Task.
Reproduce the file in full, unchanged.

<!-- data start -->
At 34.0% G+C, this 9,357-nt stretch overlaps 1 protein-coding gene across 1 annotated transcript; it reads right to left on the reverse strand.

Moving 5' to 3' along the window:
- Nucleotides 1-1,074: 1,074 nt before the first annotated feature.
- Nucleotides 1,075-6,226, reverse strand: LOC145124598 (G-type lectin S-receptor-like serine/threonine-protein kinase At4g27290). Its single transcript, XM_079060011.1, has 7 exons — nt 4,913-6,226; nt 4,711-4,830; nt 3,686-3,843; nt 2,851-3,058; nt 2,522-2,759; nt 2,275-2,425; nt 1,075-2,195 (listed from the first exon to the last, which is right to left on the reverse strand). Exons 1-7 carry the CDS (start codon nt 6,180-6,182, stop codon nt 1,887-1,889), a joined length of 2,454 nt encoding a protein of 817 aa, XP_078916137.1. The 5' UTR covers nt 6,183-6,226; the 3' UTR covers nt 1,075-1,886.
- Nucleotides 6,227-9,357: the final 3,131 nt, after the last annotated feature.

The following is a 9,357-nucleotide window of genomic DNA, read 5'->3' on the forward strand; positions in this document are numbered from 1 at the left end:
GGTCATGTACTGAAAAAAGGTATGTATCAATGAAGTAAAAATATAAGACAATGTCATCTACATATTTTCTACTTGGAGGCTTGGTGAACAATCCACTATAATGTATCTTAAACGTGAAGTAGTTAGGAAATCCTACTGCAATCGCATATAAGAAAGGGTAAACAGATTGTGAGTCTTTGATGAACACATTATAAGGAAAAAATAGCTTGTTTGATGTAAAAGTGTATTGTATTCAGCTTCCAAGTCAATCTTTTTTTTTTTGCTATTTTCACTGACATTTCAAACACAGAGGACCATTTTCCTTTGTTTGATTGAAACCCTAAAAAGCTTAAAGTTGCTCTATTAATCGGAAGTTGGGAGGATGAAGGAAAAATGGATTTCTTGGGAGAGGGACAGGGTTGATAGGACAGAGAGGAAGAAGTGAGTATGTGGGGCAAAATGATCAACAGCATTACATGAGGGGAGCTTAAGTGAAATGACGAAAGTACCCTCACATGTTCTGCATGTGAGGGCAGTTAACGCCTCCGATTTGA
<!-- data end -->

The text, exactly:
At 34.0% G+C, this 9,357-nt stretch overlaps 1 protein-coding gene across 1 annotated transcript; it reads right to left on the reverse strand.

Moving 5' to 3' along the window:
- Nucleotides 1-1,074: 1,074 nt before the first annotated feature.
- Nucleotides 1,075-6,226, reverse strand: LOC145124598 (G-type lectin S-receptor-like serine/threonine-protein kinase At4g27290). Its single transcript, XM_079060011.1, has 7 exons — nt 4,913-6,226; nt 4,711-4,830; nt 3,686-3,843; nt 2,851-3,058; nt 2,522-2,759; nt 2,275-2,425; nt 1,075-2,195 (listed from the first exon to the last, which is right to left on the reverse strand). Exons 1-7 carry the CDS (start codon nt 6,180-6,182, stop codon nt 1,887-1,889), a joined length of 2,454 nt encoding a protein of 817 aa, XP_078916137.1. The 5' UTR covers nt 6,183-6,226; the 3' UTR covers nt 1,075-1,886.
- Nucleotides 6,227-9,357: the final 3,131 nt, after the last annotated feature.

The following is a 9,357-nucleotide window of genomic DNA, read 5'->3' on the forward strand; positions in this document are numbered from 1 at the left end:
GGTCATGTACTGAAAAAAGGTATGTATCAATGAAGTAAAAATATAAGACAATGTCATCTACATATTTTCTACTTGGAGGCTTGGTGAACAATCCACTATAATGTATCTTAAACGTGAAGTAGTTAGGAAATCCTACTGCAATCGCATATAAGAAAGGGTAAACAGATTGTGAGTCTTTGATGAACACATTATAAGGAAAAAATAGCTTGTTTGATGTAAAAGTGTATTGTATTCAGCTTCCAAGTCAATCTTTTTTTTTTTGCTATTTTCACTGACATTTCAAACACAGAGGACCATTTTCCTTTGTTTGATTGAAACCCTAAAAAGCTTAAAGTTGCTCTATTAATCGGAAGTTGGGAGGATGAAGGAAAAATGGATTTCTTGGGAGAGGGACAGGGTTGATAGGACAGAGAGGAAGAAGTGAGTATGTGGGGCAAAATGATCAACAGCATTACATGAGGGGAGCTTAAGTGAAATGACGAAAGTACCCTCACATGTTCTGCATGTGAGGGCAGTTAACGCCTCCGATTTGA